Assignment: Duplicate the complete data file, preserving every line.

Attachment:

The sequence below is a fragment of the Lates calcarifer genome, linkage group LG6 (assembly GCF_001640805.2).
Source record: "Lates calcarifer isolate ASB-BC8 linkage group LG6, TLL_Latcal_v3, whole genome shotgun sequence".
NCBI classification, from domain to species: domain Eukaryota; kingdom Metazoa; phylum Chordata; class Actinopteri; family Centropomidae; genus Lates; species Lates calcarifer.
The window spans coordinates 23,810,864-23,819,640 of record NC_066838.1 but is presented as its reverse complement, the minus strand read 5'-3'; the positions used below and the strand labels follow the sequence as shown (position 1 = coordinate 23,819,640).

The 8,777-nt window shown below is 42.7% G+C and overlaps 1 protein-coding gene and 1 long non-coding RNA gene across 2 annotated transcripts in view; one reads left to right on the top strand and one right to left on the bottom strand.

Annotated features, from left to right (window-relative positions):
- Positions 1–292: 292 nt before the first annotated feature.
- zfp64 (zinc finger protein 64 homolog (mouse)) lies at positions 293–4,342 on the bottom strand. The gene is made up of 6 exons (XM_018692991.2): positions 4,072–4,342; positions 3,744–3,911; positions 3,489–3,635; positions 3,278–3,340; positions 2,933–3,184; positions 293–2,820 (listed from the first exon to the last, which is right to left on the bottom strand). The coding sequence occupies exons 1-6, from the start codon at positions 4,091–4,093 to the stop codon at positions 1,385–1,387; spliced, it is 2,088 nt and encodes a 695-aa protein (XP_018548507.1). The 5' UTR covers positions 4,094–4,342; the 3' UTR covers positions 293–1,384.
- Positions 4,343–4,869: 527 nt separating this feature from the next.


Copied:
The sequence below is a fragment of the Lates calcarifer genome, linkage group LG6 (assembly GCF_001640805.2).
Source record: "Lates calcarifer isolate ASB-BC8 linkage group LG6, TLL_Latcal_v3, whole genome shotgun sequence".
NCBI classification, from domain to species: domain Eukaryota; kingdom Metazoa; phylum Chordata; class Actinopteri; family Centropomidae; genus Lates; species Lates calcarifer.
The window spans coordinates 23,810,864-23,819,640 of record NC_066838.1 but is presented as its reverse complement, the minus strand read 5'-3'; the positions used below and the strand labels follow the sequence as shown (position 1 = coordinate 23,819,640).

The 8,777-nt window shown below is 42.7% G+C and overlaps 1 protein-coding gene and 1 long non-coding RNA gene across 2 annotated transcripts in view; one reads left to right on the top strand and one right to left on the bottom strand.

Annotated features, from left to right (window-relative positions):
- Positions 1–292: 292 nt before the first annotated feature.
- zfp64 (zinc finger protein 64 homolog (mouse)) lies at positions 293–4,342 on the bottom strand. The gene is made up of 6 exons (XM_018692991.2): positions 4,072–4,342; positions 3,744–3,911; positions 3,489–3,635; positions 3,278–3,340; positions 2,933–3,184; positions 293–2,820 (listed from the first exon to the last, which is right to left on the bottom strand). The coding sequence occupies exons 1-6, from the start codon at positions 4,091–4,093 to the stop codon at positions 1,385–1,387; spliced, it is 2,088 nt and encodes a 695-aa protein (XP_018548507.1). The 5' UTR covers positions 4,094–4,342; the 3' UTR covers positions 293–1,384.
- Positions 4,343–4,869: 527 nt separating this feature from the next.